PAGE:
Reader Ben was sad. His Xbox was doing the ol’ Red Ring of Death. He thought that was quits for his trusted gaming companion but then he started doing some research on Consumerist. Perusing our archives, he realized from some of our old posts that included in the price of the repair to the machine he had done not too long ago was a one-year warranty extension. Huzzah! Here’s what he did next:
red ring of death
Here’s the thing with warranties: they’re limited not by how many hours you’ve used an item, but by how long you’ve owned it. Usually, this works in our favor as consumers, but not in Nathan’s case. He writes that his little-used Xbox 360 has failed after three years, presenting the dreaded Red Ring of Death. He wonders: since this is the same problem that more frequent Xbox users see after less time has elapsed, why can’t Microsoft offer him a repair even though his warranty has expired?
Some Xbox 360 owners are complaining that the Kinect is driving their consoles into the grave, inflicting them with the Red Ring of Death.
There were two ways for Microsoft to scuttle the whole Red Ring of Death thing that plagued previous iterations of its Xbox 360: Either fix the problems that cause the consoles to malfunction at a legendary rate or just take the whole red ring out altogether. Microsoft went with plan B.
While submitting his busted Xbox 360 for repair, Ben stumbled upon a valuable piece of info for those whose have suffered multiple system breakdowns: A special phone number that expedites the shipping your refurbished replacement console, provided you have your reference number and the extension of a CSR who helped you with your problem when you called 1-800-4MY-XBOX. We first reported the secret number (1-888-236-0927) two years ago.
Jay knows his tale of having gone through six Xbox 360s isn’t all that unusual, but he rightly expresses that it’s pathetic that stories like his are common. The poor guy even bought an Xbox 360 Elite in hopes that the redesign would be more reliable. But alas, his Elite and its replacements now broken as many times as his chain of launch consoles.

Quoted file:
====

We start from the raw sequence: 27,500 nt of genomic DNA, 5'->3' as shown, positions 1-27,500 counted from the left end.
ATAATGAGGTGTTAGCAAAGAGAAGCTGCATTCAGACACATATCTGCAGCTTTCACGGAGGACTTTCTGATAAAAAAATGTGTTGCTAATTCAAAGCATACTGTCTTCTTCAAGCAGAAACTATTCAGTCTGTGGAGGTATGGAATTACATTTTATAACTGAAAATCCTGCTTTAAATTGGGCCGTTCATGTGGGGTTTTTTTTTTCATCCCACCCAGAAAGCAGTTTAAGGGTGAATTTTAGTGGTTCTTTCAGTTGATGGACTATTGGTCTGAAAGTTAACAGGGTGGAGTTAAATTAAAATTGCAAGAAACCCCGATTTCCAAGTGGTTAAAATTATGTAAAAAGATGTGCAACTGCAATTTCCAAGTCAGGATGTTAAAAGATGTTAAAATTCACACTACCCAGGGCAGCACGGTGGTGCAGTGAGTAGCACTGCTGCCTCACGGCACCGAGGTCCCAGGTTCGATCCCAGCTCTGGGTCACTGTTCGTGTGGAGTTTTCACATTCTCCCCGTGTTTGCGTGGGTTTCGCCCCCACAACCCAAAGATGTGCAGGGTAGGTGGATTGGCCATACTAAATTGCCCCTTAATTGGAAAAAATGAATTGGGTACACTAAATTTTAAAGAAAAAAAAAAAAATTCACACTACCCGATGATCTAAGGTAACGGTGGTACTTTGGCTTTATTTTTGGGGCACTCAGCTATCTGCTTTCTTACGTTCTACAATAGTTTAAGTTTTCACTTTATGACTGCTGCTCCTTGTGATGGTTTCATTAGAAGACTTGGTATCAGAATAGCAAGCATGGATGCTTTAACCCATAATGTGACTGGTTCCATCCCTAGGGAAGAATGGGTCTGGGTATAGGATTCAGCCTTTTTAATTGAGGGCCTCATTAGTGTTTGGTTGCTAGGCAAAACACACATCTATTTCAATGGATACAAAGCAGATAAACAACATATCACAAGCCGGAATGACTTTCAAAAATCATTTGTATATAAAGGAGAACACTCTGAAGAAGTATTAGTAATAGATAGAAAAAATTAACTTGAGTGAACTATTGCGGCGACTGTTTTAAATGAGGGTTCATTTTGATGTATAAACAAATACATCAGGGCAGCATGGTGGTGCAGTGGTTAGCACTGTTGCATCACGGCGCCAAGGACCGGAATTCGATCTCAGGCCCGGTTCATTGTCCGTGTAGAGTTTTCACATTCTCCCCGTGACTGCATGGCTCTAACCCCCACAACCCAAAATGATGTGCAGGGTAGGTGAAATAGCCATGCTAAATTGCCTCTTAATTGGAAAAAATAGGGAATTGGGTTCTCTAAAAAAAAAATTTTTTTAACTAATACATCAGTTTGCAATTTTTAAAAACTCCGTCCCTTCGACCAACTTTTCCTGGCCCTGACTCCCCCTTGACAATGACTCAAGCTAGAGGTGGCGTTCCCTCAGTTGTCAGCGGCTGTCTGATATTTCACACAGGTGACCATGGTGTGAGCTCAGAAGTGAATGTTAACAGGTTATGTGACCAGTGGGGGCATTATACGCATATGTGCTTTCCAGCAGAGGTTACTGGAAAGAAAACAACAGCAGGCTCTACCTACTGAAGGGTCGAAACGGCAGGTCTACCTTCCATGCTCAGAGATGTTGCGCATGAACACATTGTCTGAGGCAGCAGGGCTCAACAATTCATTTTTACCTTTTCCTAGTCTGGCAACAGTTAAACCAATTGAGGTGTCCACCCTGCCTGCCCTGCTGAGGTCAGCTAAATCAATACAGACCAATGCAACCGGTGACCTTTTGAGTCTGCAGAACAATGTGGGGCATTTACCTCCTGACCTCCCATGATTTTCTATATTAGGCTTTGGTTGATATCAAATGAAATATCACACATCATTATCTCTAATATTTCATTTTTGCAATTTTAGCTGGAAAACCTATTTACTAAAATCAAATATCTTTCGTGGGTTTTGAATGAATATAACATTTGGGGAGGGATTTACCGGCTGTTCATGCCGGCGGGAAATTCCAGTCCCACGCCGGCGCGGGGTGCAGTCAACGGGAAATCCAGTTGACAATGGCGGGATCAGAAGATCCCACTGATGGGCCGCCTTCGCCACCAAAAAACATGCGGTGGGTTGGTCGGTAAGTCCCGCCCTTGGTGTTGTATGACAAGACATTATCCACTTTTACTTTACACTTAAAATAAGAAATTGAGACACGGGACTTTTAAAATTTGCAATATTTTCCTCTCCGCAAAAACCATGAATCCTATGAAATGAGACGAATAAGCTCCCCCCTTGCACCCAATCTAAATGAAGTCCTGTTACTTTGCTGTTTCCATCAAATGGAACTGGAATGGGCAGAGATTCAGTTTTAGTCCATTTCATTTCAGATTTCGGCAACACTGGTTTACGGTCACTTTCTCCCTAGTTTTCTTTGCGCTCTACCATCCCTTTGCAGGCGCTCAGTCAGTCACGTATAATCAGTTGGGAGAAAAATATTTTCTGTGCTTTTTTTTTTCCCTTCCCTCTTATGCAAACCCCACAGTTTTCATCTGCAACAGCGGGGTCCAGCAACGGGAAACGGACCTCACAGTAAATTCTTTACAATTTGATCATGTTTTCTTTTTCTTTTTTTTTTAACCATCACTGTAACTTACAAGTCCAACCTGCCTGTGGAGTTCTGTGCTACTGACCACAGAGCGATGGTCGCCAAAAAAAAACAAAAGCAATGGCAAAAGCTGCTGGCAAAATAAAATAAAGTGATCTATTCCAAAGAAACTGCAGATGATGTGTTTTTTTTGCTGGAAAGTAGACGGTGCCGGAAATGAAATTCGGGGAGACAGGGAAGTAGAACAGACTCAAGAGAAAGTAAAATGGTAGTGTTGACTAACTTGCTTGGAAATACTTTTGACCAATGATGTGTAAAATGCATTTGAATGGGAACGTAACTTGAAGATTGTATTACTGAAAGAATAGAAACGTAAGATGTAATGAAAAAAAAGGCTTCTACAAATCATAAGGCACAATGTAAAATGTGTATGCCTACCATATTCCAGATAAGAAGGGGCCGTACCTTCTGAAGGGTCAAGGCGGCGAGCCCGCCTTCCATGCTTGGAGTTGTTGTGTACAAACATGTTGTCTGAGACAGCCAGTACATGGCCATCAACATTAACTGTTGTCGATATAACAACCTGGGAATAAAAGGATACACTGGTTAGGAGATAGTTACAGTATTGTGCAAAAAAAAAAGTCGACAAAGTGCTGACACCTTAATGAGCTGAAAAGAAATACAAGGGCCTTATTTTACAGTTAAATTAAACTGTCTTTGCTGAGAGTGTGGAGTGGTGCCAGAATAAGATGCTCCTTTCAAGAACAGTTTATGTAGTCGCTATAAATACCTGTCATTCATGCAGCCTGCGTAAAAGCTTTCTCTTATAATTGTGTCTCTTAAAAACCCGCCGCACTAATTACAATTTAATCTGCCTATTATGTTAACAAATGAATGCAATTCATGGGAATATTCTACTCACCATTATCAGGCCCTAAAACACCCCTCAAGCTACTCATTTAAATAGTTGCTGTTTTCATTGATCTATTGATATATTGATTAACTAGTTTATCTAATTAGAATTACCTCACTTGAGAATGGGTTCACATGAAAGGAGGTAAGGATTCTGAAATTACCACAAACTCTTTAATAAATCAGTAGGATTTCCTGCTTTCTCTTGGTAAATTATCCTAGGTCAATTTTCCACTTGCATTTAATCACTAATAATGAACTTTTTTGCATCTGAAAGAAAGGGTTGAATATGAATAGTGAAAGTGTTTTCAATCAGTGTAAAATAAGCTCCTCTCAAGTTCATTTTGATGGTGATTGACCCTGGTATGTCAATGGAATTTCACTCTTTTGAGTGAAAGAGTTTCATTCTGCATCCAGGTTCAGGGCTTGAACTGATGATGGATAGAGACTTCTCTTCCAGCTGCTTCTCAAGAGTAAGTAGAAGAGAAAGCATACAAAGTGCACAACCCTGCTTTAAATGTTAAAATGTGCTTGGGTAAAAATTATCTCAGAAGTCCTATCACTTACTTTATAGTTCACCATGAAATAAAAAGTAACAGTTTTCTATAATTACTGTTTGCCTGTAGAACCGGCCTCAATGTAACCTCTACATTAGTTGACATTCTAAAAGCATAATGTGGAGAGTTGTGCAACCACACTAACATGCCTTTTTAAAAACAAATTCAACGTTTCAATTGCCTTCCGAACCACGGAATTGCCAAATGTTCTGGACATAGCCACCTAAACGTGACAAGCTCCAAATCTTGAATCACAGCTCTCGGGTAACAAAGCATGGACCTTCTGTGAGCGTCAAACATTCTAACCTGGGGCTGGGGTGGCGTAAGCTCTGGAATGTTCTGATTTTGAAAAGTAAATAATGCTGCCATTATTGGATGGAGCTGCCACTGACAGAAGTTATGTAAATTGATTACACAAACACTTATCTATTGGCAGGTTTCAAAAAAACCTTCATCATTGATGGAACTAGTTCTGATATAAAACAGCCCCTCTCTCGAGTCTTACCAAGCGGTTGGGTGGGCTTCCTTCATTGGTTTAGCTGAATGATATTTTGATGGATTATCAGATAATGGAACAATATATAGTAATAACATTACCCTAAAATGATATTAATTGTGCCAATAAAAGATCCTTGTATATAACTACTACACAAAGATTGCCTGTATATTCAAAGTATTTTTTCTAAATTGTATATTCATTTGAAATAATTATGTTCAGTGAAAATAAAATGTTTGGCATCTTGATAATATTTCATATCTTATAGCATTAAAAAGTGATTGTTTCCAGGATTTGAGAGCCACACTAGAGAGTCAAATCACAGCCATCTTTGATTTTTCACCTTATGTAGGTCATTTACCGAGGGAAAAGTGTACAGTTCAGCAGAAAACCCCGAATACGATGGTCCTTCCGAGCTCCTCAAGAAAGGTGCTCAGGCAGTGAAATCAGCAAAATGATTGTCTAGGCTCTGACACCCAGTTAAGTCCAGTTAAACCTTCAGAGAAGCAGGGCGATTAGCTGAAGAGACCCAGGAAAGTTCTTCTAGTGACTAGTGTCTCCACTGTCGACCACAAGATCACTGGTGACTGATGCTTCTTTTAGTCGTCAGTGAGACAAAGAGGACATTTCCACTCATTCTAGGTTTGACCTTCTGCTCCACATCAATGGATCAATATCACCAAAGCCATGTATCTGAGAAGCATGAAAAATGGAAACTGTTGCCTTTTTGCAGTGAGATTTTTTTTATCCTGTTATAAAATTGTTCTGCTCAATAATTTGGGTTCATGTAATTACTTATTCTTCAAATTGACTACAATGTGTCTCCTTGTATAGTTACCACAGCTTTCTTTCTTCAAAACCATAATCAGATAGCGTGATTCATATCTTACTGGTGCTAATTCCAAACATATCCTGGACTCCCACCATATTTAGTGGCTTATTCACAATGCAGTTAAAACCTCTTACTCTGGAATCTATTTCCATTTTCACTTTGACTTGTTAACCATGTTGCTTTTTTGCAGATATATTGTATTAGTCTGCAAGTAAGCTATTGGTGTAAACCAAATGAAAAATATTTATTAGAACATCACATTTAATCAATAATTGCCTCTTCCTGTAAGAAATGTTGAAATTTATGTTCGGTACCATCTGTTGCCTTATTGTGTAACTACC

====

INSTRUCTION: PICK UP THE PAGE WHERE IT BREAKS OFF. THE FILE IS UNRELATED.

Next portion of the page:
Xbox 360 owners like to compare horror stories about how often their console has broken down, but few can top the tale of Joseph, the man so unlucky that his refurbished Xbox 360 didn’t break down once until its three-year red ring of death warranty lapsed.
Being a jaded Xbox 360 owner who’s watched his console give up the ghost five times, it takes a lot for a tale of Microsoft customer service woe to move me. And yet a reader named Gower accomplished just that by sending a novel-length soliloquy about his maddening run through Xbox 360 hell. What follows is the Cliffs Notes version (grab your hankies):
Ryan is probably looking at his XBOX 360 right now, wishing he could play it, but he can’t. Why not? Red Ring. And Microsoft can’t fix it because they say they already have it.
Reader Jeff writes in with yet another tale of Xbox woe: After sending in his third Xbox 360 for a third Red Ring of Death, he was surprised to receive a package from Microsoft only seven days later. “I figured Microsoft was so efficient and concerned about their loyal customers that the quickly delivered me another 360,” says Jeff. That’s not what happened.
Though Microsoft bowed to a gamer backlash and gave 3-year warranty protection for the widespread Xbox hardware failure known as “The Red Ring of Death,” it seems another debilitating malfunction, “The Red Light of Death,” hasn’t become enough of a PR fiasco to merit the same treatment. Let’s help it along with reader Steve’s story…
I bought one of those Mexican Jesus candles and put it on top of you, hoping for a little divine intervention. Nothing. I opened your disc drive and blew into you, just as I did to bring back my old NES from the netherworld. Not working. Xbox 360, I wish I could quit you.
Reader James says:Just went down to my local Wal-Mart the other day (La Quinta, Ca) and saw a Red Ring Of Death xbox 360 on display… thought it was worth a picture.This isn’t exactly a ringing endorsement of the product, is it?